UK actor and sculptor become latest laureates
On 11 July, the Japan Art Association (JAA) named two Britons among the five new laureates of the Praemium Imperiale, one of the world’s most valuable art awards.
Sculptor Anish Kapoor and actor Dame Judi Dench—each of whom will receive ¥15mn (£113,000)—were recognised “for their achievements, for the impact they have had internationally on the arts, and for their role in enriching the global community”.
The five recipients will also receive a diploma and medal, presented by Prince Hitachi, honorary patron of the JAA, at a ceremony in Tokyo on 19 October.
“I feel overwhelmed. I’ve been to Japan twice with the RSC [Royal Shakespeare Company] and I made a lot of really good friends”, Dame Judi said after a Buckingham Palace reception, hosted by the queen in honour of the award recipients.
Indian-born Kapoor, 57, said he had talked to the queen “about making things, and sculpture and the Olympic project in which I’m involved”.
Japanese conductor Seiji Ozawa, US artist Bill Viola and Mexican architect Ricardo Legoretta were also named as laureates.
BBC Trust Chairman Lord Patten, the UK adviser for the awards, said in a statement that Dame Judi is “one of Britain’s greatest actors and certainly most popular and beloved actors”.
“It’s a tremendous honour for Britain, Anish Kapoor and Judi Dench. It’s hugely important, given the contribution Britain makes to the arts and I believe it will help people really see the vibrancy of the UK in cultural terms”, Patten added.
The JAA, which also awards an annual grant of ¥5mn to a group or institution that encourages the involvement of young people in the arts, conferred the 2011 grant for Young Artists to two London groups. To share the grant equally are the Royal Court Young Writers Programme and Southbank Sinfonia, it was announced at a London press conference attended by Prince and Princess Hitachi and the JAA chairman, Hisashi Hieda.
Dame Judi Dench
Regarded as one of Britain’s greatest female actors, Dame Judi started her career as a Shakespearean stage actor in her twenties and is now widely respected as an exceptional interpreter of classical and modern drama, tragedy and comedy.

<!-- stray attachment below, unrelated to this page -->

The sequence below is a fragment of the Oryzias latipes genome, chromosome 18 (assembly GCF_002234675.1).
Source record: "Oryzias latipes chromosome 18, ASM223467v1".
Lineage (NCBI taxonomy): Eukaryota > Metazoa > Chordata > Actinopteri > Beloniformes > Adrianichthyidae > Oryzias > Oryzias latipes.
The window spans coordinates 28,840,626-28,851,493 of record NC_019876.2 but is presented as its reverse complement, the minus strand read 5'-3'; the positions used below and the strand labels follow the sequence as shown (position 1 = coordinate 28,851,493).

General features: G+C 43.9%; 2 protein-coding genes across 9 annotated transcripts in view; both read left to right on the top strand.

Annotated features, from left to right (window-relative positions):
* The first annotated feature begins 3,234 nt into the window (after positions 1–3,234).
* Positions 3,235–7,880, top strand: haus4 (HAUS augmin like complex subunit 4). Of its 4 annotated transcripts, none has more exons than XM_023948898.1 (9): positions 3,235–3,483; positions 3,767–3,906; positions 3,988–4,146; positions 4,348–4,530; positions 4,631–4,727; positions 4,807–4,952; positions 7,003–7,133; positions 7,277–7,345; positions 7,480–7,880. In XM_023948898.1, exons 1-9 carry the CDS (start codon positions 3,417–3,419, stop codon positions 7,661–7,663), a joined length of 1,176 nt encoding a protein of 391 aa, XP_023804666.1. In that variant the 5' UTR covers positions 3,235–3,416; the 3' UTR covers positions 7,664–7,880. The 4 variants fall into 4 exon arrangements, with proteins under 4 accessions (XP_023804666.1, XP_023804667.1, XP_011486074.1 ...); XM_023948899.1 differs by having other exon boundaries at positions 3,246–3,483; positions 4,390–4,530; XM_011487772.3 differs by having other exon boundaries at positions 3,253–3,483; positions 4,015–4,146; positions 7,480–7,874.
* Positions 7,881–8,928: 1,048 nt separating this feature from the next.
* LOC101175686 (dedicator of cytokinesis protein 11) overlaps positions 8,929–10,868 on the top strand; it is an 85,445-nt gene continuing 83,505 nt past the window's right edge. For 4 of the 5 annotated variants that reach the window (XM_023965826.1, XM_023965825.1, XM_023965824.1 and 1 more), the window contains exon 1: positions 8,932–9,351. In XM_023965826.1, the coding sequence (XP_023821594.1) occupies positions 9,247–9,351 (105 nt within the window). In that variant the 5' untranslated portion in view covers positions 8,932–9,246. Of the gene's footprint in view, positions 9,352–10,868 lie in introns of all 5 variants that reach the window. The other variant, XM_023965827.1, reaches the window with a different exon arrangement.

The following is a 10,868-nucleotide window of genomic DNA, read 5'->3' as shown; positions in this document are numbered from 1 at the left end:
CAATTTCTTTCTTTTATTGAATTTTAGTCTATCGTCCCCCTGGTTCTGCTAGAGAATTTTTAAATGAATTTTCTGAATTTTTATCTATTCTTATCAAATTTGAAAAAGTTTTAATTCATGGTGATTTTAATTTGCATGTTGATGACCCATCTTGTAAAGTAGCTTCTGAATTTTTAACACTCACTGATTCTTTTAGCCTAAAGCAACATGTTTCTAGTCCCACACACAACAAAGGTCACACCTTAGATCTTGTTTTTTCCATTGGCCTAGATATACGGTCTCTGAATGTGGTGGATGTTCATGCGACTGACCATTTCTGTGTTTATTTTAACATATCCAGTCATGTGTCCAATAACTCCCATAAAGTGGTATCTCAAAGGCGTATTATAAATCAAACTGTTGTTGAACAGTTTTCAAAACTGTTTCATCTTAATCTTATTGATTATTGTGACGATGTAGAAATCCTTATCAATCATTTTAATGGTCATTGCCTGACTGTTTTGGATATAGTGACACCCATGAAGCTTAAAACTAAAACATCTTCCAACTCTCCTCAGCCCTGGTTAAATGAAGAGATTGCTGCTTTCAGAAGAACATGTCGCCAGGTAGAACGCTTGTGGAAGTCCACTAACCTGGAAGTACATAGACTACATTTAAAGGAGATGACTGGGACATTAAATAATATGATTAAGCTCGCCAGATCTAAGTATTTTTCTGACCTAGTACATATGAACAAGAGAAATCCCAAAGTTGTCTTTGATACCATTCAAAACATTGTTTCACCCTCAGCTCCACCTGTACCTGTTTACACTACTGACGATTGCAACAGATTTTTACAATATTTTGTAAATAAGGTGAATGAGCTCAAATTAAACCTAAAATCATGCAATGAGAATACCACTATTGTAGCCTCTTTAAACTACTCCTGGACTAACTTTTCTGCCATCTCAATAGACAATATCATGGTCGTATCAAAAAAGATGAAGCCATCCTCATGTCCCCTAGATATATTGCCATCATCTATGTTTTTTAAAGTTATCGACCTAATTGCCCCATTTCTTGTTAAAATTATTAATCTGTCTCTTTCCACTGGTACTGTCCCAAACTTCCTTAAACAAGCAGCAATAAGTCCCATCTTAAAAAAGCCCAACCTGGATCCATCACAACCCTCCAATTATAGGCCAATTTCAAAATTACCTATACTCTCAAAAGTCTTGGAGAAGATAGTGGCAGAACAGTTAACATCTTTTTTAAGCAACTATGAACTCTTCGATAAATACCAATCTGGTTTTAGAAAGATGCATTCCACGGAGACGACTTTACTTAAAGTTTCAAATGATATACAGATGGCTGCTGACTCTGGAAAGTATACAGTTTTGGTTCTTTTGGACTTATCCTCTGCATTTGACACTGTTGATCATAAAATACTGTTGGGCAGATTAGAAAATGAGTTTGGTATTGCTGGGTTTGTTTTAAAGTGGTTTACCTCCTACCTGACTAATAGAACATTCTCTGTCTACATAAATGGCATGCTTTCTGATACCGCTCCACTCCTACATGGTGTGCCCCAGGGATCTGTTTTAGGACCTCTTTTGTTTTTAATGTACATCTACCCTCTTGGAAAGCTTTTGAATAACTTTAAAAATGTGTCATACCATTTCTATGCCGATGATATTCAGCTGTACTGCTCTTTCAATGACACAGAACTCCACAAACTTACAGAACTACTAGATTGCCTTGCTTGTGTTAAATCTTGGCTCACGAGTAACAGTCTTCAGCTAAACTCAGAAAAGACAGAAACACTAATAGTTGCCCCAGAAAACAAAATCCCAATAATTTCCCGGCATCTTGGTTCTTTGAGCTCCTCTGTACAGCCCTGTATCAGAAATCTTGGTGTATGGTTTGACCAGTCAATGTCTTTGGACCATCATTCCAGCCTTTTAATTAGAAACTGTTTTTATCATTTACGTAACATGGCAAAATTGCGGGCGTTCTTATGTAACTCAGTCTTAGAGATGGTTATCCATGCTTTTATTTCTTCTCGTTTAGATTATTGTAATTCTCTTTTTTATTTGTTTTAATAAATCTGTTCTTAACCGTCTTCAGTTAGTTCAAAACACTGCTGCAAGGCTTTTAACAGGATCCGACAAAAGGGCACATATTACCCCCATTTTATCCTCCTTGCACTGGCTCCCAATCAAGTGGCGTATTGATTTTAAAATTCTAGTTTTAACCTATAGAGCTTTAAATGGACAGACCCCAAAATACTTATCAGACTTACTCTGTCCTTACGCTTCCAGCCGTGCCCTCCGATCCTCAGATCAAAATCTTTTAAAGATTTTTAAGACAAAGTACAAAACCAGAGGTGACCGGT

She made her professional debut in 1957 as Ophelia in Hamlet with the Old Vic Company, and went on to play leading Shakespearean roles. In television she achieved popular success appearing in the series “A Fine Romance” in the 1980s. In 1992, she appeared in another long-running series, “As Time goes By” and, more recently, in the period drama series “Cranford”.
Her film appearances were infrequent until she was cast as M in Golden Eye (1995), a role she has played in each James Bond film since. She gained international recognition as Queen Victoria in Mrs Brown, and won an Oscar for Shakespeare in Love (1998). At 76, she is still working on a number of projects and has no plans to retire.
An imaginative and creative British sculptor, Kapoor (pictured below) has been putting “spectacular” artwork in the public domain for 40 years. His sculpture is “an ongoing investigation about the nature of objects and the emotions this prompts in each viewer at a given moment”. His works are frequently simple, curved forms, usually monochromatic and brightly coloured. They are breath-taking in size, and challenge our perceptions—often through scale, reflective surfaces or distortions.
Kapoor, born in Mumbai in 1954, moved to London to study at Hornsey College of Art and Chelsea School of Art and Design. Early in his career, he was fascinated by pigment to cover the works and floor around them. His later works are made of solid, quarried stone, many with a carved aperture, alluding to dualities such as earth-sky, matter-spirit, body-mind. More recently, in works such as Sky Mirror (2001) or Cloud Gate (2004) in Chicago, he has used mirror-like surfaces to reflect or distort the viewer and the surroundings.
His newest piece is Leviathan (2011), an immense piece first exhibited in the grand Palais in Paris. Kapoor said: “I see it as one of the principle jobs of art and the artist to make things that, in spite of all rationality, remain mysterious”.